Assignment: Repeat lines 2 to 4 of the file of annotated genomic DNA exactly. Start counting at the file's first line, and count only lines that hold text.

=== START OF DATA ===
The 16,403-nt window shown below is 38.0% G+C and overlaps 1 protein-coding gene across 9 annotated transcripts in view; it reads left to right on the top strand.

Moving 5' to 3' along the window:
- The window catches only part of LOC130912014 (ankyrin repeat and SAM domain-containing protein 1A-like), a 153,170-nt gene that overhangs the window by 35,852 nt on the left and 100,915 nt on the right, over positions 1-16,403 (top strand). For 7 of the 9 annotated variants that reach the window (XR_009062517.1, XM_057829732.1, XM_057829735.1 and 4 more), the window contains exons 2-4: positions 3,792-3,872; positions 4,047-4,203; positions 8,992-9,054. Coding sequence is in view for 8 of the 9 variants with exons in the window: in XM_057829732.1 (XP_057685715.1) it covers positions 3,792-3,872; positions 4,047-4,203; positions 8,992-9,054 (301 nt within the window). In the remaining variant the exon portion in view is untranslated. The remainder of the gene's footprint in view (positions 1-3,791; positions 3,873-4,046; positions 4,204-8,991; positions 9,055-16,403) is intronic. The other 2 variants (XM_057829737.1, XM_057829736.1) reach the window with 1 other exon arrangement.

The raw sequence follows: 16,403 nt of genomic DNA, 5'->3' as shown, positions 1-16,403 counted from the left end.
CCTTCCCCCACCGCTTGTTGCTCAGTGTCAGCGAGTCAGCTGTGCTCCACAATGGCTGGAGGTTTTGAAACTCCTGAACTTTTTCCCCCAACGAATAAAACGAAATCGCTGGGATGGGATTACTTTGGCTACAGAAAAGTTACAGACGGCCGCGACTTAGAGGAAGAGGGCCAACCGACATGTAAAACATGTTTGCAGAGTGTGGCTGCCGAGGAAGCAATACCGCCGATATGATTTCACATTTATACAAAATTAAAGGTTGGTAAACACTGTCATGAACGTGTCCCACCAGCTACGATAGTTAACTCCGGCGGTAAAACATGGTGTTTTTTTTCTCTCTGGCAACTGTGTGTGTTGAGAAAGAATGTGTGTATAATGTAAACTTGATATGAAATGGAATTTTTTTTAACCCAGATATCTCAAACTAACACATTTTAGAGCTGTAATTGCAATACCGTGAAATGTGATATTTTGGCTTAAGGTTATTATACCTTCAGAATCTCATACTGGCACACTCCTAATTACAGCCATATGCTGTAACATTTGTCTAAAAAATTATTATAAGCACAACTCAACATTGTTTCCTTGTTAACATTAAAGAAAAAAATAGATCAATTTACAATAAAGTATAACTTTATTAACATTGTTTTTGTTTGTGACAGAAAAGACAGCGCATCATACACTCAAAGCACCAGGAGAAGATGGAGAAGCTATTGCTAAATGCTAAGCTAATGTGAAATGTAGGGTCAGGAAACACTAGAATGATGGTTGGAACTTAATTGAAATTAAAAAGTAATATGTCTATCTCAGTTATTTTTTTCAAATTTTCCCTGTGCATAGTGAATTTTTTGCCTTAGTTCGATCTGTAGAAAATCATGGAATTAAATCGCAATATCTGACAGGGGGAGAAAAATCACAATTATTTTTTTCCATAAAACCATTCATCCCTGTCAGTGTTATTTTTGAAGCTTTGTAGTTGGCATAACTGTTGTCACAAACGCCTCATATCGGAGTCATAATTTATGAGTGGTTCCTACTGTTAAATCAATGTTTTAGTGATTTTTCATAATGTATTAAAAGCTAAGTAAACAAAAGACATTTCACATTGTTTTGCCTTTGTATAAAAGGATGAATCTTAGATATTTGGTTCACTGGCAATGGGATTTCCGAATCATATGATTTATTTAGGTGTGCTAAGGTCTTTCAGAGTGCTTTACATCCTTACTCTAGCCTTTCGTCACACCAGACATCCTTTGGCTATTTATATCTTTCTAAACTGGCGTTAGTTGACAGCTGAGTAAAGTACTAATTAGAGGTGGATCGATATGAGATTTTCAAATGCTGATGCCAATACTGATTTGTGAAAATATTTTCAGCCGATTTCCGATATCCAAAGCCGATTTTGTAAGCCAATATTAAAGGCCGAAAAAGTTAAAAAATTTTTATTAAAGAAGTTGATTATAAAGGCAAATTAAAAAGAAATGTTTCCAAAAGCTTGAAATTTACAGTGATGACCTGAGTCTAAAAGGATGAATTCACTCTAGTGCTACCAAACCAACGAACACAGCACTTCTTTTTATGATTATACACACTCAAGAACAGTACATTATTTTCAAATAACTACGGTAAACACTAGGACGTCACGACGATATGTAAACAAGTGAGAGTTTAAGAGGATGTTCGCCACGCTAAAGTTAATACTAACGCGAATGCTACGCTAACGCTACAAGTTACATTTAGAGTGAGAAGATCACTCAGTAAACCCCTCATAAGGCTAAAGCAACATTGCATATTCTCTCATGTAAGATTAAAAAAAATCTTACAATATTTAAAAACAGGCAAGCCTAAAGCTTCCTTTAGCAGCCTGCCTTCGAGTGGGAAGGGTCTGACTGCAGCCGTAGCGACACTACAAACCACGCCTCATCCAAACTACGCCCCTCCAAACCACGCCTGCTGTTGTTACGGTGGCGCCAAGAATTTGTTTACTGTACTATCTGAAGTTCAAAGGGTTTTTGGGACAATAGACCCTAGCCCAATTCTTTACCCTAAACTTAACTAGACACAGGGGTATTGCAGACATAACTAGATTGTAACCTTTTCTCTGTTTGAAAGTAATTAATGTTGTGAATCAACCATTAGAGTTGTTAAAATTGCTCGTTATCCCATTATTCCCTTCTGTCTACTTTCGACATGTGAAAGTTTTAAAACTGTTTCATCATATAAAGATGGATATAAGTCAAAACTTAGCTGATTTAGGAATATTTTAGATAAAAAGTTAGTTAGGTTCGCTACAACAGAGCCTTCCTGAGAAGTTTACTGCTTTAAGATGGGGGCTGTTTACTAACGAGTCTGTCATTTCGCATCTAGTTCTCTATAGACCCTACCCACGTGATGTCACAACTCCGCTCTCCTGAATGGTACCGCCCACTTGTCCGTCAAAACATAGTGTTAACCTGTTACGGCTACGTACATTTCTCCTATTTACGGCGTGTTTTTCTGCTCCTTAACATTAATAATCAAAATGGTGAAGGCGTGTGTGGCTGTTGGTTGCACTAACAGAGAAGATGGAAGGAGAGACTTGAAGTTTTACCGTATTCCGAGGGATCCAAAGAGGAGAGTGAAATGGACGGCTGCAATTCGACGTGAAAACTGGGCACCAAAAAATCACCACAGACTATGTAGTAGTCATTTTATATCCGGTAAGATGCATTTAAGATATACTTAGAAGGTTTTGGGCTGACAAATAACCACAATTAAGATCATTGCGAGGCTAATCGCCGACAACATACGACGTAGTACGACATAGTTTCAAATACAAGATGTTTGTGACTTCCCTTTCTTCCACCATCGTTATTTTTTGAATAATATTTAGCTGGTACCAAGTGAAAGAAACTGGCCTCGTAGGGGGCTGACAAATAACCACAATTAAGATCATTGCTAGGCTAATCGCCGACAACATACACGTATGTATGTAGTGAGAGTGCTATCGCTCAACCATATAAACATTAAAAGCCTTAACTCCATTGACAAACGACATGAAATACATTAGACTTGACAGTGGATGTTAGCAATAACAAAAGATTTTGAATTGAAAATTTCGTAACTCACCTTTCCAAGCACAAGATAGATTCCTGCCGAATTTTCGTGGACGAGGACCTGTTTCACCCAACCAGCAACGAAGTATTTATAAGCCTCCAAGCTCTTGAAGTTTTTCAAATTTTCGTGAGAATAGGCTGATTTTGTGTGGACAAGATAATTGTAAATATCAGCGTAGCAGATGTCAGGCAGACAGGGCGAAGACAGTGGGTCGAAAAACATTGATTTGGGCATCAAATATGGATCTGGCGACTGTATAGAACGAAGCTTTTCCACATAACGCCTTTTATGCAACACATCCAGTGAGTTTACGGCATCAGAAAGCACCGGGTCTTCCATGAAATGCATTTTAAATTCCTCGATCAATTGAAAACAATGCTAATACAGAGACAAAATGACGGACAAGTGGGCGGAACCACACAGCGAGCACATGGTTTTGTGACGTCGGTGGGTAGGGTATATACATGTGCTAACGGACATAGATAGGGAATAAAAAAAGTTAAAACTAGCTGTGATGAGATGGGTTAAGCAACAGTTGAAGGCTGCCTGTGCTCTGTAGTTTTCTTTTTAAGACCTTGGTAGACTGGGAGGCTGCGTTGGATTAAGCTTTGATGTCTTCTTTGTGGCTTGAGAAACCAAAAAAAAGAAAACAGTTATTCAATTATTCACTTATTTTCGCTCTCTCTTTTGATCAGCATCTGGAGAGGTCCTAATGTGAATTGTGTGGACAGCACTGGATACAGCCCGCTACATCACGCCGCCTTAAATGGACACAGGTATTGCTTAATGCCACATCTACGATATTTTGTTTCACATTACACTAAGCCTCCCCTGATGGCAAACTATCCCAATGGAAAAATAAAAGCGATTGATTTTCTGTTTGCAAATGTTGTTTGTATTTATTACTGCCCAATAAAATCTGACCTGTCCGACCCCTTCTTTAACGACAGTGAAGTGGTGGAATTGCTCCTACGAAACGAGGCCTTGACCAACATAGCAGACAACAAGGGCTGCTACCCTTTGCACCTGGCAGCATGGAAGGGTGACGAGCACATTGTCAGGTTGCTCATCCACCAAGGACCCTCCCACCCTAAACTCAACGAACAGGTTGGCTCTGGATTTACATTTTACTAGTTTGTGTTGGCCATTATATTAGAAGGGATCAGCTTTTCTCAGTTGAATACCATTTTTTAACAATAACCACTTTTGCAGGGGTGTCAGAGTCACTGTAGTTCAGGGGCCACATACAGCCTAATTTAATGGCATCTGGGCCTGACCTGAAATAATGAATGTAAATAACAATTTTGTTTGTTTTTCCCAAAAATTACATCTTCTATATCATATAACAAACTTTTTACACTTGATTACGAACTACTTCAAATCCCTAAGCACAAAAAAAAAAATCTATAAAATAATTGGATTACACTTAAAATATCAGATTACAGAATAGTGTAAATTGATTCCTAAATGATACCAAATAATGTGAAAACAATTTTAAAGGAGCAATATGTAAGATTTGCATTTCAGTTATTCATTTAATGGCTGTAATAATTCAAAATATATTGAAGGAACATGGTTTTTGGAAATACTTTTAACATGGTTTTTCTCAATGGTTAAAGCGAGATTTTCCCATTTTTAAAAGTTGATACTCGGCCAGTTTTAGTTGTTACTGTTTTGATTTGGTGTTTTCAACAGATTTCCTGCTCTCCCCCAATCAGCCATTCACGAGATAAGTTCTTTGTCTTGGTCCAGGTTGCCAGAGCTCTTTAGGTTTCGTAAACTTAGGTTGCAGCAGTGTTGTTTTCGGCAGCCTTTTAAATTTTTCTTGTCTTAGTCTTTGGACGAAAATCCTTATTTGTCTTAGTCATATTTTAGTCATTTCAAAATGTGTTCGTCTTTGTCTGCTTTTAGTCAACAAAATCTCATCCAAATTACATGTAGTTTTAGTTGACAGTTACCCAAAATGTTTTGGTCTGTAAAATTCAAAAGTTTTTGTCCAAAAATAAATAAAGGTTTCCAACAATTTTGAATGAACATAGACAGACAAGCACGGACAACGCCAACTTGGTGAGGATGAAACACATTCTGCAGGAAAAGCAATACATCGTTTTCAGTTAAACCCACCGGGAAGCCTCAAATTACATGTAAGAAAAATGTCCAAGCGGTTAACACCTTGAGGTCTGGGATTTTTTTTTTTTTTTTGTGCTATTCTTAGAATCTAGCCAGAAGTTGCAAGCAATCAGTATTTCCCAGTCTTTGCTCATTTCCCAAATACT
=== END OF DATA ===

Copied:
Moving 5' to 3' along the window:
- The window catches only part of LOC130912014 (ankyrin repeat and SAM domain-containing protein 1A-like), a 153,170-nt gene that overhangs the window by 35,852 nt on the left and 100,915 nt on the right, over positions 1-16,403 (top strand). For 7 of the 9 annotated variants that reach the window (XR_009062517.1, XM_057829732.1, XM_057829735.1 and 4 more), the window contains exons 2-4: positions 3,792-3,872; positions 4,047-4,203; positions 8,992-9,054. Coding sequence is in view for 8 of the 9 variants with exons in the window: in XM_057829732.1 (XP_057685715.1) it covers positions 3,792-3,872; positions 4,047-4,203; positions 8,992-9,054 (301 nt within the window). In the remaining variant the exon portion in view is untranslated. The remainder of the gene's footprint in view (positions 1-3,791; positions 3,873-4,046; positions 4,204-8,991; positions 9,055-16,403) is intronic. The other 2 variants (XM_057829737.1, XM_057829736.1) reach the window with 1 other exon arrangement.

The raw sequence follows: 16,403 nt of genomic DNA, 5'->3' as shown, positions 1-16,403 counted from the left end.